Avoid varying your mobile and desktop content
Google’s mobile-first indexing could potentially cause a site to lose traffic if on mobile there is less information than on desktop.
Google says that using identical text, headings, captions, meta data and alt text for both mobile and desktop is correct practice. But what if your desktop site contains lots of content which just wouldn’t suit the mobile view?
Instead of removing it, use features such as drop-down menus, accordions and tabs to present the information in a neat and tidy and easily accessible fashion.
Test mobile friendliness on REAL mobile devices
Testing mobile friendliness is vital.
You’ll find that a lot of content management systems will allow you to preview a generalised mobile view before you put your content live. Or you can use one of the free mobile usability testing tools, such as Google’s Mobile-Friendly Test.
However, the only truly effective way to ensure your site provides the best possible user experience on mobile – and to avoid a non-mobile friendly website, is to test it on real mobile devices.
There are of course countless device models across the iOS and Android operating platforms, with new releases coming out all the time. This can make it a challenge to manually test every scenario on every device. Few businesses will have the funds available to invest in a mobile testing lab.
There is, however, an alternative which is more accessible cost-wise. This is known as a ‘real device cloud’. These platforms effectively test a whole host of devices, including mobile and desktop, and they stay updated with all the latest model releases.
What happens if a website is not mobile friendly?
The consequences of a non-mobile friendly website are many, and they can be very damaging for a business.
The frustrated user who can’t find what they are looking for when browsing your website on a mobile device could well:
- Leave your site and head to a competitor’s instead
- Lose faith in your brand
- Be very unlikely to recommend your site to others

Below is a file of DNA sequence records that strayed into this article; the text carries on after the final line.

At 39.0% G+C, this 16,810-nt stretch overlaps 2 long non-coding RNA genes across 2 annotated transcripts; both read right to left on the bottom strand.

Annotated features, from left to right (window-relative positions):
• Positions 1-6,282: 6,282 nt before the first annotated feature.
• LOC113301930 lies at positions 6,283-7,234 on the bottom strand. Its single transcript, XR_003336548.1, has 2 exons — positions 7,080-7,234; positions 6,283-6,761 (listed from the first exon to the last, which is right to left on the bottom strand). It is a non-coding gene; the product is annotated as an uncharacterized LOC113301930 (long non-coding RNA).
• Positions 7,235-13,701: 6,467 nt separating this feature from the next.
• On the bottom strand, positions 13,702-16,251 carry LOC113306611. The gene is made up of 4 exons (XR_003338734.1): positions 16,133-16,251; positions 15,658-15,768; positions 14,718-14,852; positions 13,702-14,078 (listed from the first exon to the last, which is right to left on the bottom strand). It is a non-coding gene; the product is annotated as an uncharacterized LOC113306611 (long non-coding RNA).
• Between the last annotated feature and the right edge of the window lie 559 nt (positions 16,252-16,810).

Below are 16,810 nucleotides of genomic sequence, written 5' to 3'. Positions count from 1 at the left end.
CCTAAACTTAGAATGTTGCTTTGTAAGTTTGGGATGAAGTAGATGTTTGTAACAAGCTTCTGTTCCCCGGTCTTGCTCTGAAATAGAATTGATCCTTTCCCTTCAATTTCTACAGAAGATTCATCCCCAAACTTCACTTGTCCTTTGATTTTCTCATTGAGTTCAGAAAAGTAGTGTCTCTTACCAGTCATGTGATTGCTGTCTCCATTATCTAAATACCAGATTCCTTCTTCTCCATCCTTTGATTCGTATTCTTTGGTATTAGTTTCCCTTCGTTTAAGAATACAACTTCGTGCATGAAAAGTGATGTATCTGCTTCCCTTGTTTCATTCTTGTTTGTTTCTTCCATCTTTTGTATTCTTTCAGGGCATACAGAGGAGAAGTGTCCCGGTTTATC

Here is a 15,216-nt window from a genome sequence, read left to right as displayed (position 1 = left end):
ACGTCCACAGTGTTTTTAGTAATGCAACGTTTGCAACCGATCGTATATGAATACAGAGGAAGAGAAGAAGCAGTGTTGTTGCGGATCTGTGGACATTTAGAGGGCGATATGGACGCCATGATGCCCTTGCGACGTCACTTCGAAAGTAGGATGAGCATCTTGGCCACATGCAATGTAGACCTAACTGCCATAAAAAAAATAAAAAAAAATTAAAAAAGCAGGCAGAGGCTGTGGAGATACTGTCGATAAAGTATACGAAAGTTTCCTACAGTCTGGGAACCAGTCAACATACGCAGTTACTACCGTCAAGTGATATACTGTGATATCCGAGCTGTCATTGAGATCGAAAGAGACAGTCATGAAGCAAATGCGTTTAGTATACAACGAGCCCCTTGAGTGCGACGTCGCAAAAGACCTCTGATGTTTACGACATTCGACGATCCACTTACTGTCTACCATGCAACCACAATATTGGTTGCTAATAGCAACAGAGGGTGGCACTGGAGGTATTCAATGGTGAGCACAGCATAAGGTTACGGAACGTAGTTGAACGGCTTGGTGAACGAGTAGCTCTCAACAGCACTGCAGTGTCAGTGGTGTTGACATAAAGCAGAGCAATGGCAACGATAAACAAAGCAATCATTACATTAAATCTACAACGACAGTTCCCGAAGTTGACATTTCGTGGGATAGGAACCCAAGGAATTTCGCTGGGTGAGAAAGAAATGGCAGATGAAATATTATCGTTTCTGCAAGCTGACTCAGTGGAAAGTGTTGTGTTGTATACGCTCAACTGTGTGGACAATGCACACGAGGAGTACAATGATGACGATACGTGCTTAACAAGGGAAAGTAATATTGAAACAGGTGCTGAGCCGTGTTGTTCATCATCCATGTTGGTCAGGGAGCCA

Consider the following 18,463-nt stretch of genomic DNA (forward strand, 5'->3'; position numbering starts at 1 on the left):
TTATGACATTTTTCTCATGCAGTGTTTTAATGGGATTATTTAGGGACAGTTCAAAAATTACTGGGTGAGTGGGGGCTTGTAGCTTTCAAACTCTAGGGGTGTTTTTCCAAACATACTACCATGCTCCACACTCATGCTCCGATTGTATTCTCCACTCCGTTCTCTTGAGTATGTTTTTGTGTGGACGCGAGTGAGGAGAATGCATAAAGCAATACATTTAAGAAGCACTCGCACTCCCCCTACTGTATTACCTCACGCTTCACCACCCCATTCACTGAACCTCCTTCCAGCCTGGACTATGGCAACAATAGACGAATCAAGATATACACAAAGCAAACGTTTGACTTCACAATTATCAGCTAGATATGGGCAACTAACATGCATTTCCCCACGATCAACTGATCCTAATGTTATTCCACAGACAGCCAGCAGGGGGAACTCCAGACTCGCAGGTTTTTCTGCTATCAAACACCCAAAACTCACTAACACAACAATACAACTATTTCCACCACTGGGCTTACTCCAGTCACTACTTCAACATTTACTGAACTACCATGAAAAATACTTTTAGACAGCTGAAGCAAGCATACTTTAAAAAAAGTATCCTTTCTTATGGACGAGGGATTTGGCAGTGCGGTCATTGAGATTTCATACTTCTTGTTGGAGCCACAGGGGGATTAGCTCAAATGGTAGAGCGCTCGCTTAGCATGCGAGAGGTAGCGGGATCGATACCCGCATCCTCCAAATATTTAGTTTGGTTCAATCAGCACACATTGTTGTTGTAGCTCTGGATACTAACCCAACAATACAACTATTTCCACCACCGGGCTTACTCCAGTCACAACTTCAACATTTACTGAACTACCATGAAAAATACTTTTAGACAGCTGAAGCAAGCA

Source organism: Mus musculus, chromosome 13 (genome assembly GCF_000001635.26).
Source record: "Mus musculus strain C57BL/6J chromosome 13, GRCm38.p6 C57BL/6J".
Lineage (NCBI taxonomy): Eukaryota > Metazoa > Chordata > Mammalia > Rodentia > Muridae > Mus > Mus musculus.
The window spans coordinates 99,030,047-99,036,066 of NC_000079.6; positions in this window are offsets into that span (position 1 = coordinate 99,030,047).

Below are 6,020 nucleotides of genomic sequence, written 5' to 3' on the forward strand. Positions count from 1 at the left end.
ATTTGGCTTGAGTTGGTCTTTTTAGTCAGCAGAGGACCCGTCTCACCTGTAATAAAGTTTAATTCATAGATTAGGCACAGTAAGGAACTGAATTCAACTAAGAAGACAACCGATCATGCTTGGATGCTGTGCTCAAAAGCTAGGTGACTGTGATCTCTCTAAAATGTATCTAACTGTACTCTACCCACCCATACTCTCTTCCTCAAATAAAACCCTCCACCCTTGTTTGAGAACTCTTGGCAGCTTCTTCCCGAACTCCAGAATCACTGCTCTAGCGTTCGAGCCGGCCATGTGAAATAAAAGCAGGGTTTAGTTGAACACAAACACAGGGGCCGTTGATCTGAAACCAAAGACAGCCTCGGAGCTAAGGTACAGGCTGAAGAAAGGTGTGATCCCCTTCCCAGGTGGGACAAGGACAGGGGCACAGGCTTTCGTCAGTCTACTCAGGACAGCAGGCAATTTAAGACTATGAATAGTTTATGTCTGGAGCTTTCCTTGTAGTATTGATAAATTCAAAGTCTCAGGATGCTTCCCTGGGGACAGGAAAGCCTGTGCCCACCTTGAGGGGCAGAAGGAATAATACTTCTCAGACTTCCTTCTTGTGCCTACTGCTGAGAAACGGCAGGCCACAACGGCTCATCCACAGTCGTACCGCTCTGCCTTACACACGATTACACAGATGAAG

- Be even more unlikely to share your content
So that’s lost business, damaged reputation, weakened brand loyalty and missed opportunities.
Even more important is that mobile friendliness is a Google ranking factor for mobile searches, and it has been since 2015. What’s more, in 2019, when mobile-first indexing was first introduced, it also became a ranking factor for desktop searches.
This means that even if you have a faultless desktop website, if it’s not optimised for mobile, your search engine rankings could suffer. And your managed SEO campaign may not perform as well as a result.
Why mobile friendly websites are even more important for local businesses
If you run a local business, it’s important to bear in mind that most people searching for local services will be doing so using a mobile device.
The crucial thing here is that a huge number of local searches are made with high purchase intent. In other words, most local services searches result in a sale. This is why local SEO has never been more important, and mobile search forms a crucial part of this strategy.
So, if you rely on online orders from a local audience, or you rely on the internet to drive footfall to your physical store, bear in mind that if you have a non-mobile friendly website, you will find it difficult to compete.
Now is a good time to look back to our post on making your mobile search results more clickable. More click-throughs equal an improved chance of boosting sales, so it’s worth taking steps to boost your click through rate.
Looking to avoid a non-mobile friendly website that could impact your SEO success?
If you’re embarking on an SEO campaign, you’ll need a solid platform to secure its success. And that means making sure you avoid a website that’s not mobile friendly.
As part of our managed SEO campaign service, we start by analysing a client’s existing website to make sure it has everything in place to support the campaign. And that includes, amongst many other things, being mobile friendly.
If you are eager to work with an award-winning digital marketing agency in London, one that can prove its success across a variety of industry sectors and business types, you are invited to talk to Figment.